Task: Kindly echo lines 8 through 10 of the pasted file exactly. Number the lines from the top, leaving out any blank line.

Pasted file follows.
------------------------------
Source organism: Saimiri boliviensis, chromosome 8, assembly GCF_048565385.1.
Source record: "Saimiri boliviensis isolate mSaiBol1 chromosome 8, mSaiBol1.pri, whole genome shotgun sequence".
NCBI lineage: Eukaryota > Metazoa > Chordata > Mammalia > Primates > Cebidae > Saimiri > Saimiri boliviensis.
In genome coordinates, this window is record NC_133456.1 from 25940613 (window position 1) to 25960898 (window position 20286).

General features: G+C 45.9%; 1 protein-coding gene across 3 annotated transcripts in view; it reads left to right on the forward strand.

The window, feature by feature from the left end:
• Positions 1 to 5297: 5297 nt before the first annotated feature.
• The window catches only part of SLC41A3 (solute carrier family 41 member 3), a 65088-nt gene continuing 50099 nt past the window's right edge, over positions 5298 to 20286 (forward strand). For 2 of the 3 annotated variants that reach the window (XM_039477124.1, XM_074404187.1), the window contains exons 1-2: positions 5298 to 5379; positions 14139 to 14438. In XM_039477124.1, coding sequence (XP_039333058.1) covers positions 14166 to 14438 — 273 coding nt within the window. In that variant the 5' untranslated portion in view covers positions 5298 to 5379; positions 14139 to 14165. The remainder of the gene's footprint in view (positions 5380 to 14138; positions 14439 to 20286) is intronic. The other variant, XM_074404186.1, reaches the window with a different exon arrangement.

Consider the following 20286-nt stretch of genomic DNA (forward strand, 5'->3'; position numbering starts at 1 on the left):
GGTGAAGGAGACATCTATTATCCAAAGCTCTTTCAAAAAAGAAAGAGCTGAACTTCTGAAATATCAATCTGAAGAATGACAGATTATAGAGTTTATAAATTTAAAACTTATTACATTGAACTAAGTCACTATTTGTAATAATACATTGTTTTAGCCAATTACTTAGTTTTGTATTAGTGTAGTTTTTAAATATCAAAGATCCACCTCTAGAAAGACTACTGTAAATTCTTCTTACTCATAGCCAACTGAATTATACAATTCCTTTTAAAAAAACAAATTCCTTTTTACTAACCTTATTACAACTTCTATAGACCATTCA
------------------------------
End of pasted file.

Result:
• The window catches only part of SLC41A3 (solute carrier family 41 member 3), a 65088-nt gene continuing 50099 nt past the window's right edge, over positions 5298 to 20286 (forward strand). For 2 of the 3 annotated variants that reach the window (XM_039477124.1, XM_074404187.1), the window contains exons 1-2: positions 5298 to 5379; positions 14139 to 14438. In XM_039477124.1, coding sequence (XP_039333058.1) covers positions 14166 to 14438 — 273 coding nt within the window. In that variant the 5' untranslated portion in view covers positions 5298 to 5379; positions 14139 to 14165. The remainder of the gene's footprint in view (positions 5380 to 14138; positions 14439 to 20286) is intronic. The other variant, XM_074404186.1, reaches the window with a different exon arrangement.

Consider the following 20286-nt stretch of genomic DNA (forward strand, 5'->3'; position numbering starts at 1 on the left):
GGTGAAGGAGACATCTATTATCCAAAGCTCTTTCAAAAAAGAAAGAGCTGAACTTCTGAAATATCAATCTGAAGAATGACAGATTATAGAGTTTATAAATTTAAAACTTATTACATTGAACTAAGTCACTATTTGTAATAATACATTGTTTTAGCCAATTACTTAGTTTTGTATTAGTGTAGTTTTTAAATATCAAAGATCCACCTCTAGAAAGACTACTGTAAATTCTTCTTACTCATAGCCAACTGAATTATACAATTCCTTTTAAAAAAACAAATTCCTTTTTACTAACCTTATTACAACTTCTATAGACCATTCA